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Supported Single-Arm Dumbbell Row

Supported Single-Arm Dumbbell Row

Hold a dumbbell in your right hand, place your left hand on a bench in front of you, and assume a staggered stance, left foot forward. Hold your elbow in as you row the wight to the side of your torso. Do 10 reps, switch arms and leg positions, and repeat the movement.

Dumbbell Triceps Kickback

Dumbbell Triceps Kickback

Grab a pair of dumbbells, bend your knees and lean forward so your torso is nearly parallel to the floor. Tuck your upper arms next to your sides, bend your elbows, and hold your forearms about parallel to the floor, palms facing up. Simultaneously extend your arms straight back and rotate the weight so your palms end up facing each other. Return to the starting position. Do 15 reps.

Dumbbell Hammer Curl and Press

Dumbbell Hammer Curl and Press

Standing with your feet shoulder-width apart, hold a pair of dumbbells at arm's length by your sides, palms facing each other. Without moving your upper arms, curl the weights to your shoulders, and then press them overhead until your arms are straight. Reverse the move to return to the starting position. Do 10 reps.

Tuesday, July 3, 2012

Plateful of Problems

Loss of appetite, clinically known as anorexia, means a reduced desire to eat. Anorexia can be confirmed if there is a weight loss of at least 25 per cent of the original body weight or the weight is 25 per cent below what is normal for the age and height. Mostly seen in the elderly, it can affect people of any age group. 

Loss of appetite may not be serious as such but can lead to complications if the underlying condition is not promptly diagnosed and treated, as anorexia can be a manifestation of several serious clinical conditions.

Anorexia can be a symptom of:
  • Tuberculosis;
  • Hepatitis;
  • Aids;
  • Atypical pneumonia;
  • Appendicitis;
  • Lymes disease (bacterial infection spread by tick bites);
  • Brain tumour;
  • Cancers of colon, ovary, stomach and pancreas;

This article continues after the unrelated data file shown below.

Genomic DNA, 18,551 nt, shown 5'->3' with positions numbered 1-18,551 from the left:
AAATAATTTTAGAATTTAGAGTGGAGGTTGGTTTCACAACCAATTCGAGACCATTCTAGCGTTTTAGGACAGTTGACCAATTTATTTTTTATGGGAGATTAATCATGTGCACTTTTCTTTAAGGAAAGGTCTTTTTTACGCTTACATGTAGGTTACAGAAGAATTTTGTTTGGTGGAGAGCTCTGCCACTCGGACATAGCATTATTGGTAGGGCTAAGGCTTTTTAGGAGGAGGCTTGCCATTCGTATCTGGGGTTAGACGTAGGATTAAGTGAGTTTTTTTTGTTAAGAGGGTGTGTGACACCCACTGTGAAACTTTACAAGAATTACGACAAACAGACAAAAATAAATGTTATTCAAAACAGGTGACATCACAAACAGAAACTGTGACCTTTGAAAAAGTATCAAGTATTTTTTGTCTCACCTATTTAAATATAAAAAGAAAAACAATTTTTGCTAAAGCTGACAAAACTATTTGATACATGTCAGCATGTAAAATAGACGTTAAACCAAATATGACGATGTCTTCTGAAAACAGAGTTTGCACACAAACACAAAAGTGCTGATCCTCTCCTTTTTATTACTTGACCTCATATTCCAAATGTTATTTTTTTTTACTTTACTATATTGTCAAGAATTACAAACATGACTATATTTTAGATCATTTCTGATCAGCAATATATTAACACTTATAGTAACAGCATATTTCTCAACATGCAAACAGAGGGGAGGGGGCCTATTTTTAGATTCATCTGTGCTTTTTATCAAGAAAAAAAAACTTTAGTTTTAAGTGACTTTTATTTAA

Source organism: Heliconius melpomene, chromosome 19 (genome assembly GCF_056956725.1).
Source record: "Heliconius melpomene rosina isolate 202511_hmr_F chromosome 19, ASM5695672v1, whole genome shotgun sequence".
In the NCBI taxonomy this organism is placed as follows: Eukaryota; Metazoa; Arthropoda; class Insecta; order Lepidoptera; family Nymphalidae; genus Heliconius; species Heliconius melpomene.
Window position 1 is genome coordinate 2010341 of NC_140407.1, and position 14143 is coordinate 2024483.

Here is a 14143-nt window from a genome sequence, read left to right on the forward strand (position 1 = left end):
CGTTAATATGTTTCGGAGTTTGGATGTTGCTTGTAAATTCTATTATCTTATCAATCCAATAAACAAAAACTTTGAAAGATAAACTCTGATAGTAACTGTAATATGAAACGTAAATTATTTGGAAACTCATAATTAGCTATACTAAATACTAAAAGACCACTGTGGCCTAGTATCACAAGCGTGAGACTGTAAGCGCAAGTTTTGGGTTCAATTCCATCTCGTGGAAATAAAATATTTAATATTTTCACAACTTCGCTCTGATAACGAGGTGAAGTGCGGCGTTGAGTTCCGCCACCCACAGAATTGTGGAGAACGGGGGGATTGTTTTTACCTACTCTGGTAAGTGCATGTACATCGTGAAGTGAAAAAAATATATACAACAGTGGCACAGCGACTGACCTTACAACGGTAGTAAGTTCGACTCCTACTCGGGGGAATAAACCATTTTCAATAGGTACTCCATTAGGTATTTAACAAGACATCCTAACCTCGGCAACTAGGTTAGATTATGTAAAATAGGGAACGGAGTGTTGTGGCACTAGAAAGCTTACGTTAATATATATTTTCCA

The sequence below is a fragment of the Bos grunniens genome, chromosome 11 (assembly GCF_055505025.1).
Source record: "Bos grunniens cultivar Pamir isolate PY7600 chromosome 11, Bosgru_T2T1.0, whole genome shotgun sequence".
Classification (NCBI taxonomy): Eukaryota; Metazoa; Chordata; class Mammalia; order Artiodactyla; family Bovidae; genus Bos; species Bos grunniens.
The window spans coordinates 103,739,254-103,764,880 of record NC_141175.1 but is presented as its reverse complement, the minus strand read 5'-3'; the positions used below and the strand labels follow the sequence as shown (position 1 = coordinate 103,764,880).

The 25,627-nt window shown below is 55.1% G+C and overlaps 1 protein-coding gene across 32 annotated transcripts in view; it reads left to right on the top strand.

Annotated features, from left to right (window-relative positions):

• Tonsillitis;
  • Pharyngitis;
  • Ulcerative gingivitis (infection of gum tissues);
  • Pregnancy;
  • Liver failure;
  • Kidney failure;
  • Congestive heart failure;
  • Hypothyroidism;
  • Addison's disease (chronic adrenal insufficiency);
  • Ulcerative colitis (inflammatory bowel disease);
  • Crohn's disease (inflammatory bowel disease);
  • Dementia
  • Alcohol abuse.
Psychological conditions:
  • Anorexia nervosa (obsession od being thin to the point of self salvation);
  • Depression and emotional disturbances;
  • Anxiety;
  • Phagophobia (fear of eating);
  • Emetophobia (fear of vomiting).
Home Care:
  • Practice stress relief measures;
  • Maintain healthy dietary habits;
  • Planning several small meals may help;
  • Maintain pleasant atmosphere while eating;
  • Keep a food diary (a record of what you eat and drink);
  • Do moderate exercise;
  •  Prepare the patient's favourite food to help stimulate appetite.
Consult a doctor if you have:
  • Unintentional weight loss;
  • Loss of appetite along with depression and alcohol abuse;
  • Amenorrhoea (abnormal absence pf menstruation) in women and loss of sexual interest in males;
  • Hypotention;
  • Decreased heart rate;
  • Peripheral cyanosis (blue tint in fingers or extremities due to inadequate circulation).
  • Complete blood count and ESR;
  • Liver and renal tests;
  • Thyroid function test;
  • Ultrasound scan of the abdomen;
  • Barium enema;
  • Sigmodoscopy (to check the large intestine);
  • Colonoscopy;
  • Urine drug screening.
Did You Know ?

Women constitue 80-95% of anorexics;

Chemo-therapy drugs and certain antibiotics are also known to cause anorexia;

Ingestion of caffeine, cocaine and nicotine can cause anorexia;

Anorexia is the third most common chronic illness affecting adolescents;

Anorexia without any apparent cause is seen mainly in the elderly whereas anorexia nervosa is common teenage girls;

Oestrogen and gastrointestinal hormone CCK-PZ cause reduction in food intake, leading to anorexia;

Mortality rate associated with anorexia nervosa is 12 times higher than the death rate of all causes of death of women 15-24 years old.


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Ultimate 30's Workout

Increase the amount of testosterone and growth hormone your body produces by working multiple muscle groups and keeping rest periods short. For cardio, your lactate threshold can still be increased throughout your thirties, so intervals are king to counter any loss of lung power.

Ultimate 40's Workout

Short, sharp shocks are the way to fire up your body in your middle years - which means you can forget long-winded weights workouts. Vary exercises, intensity and timings to keep your muscles guessing.

Ultimate 50's Workout

You may not be able to lift the heaviest weight, but that's okay. Instead, stretching and yoga should be part of your training, and body-weight moves can replace heavy workouts. Do three sets of 10 reps of the following exercises to protect your joints and maintain muscle mass and testosterone.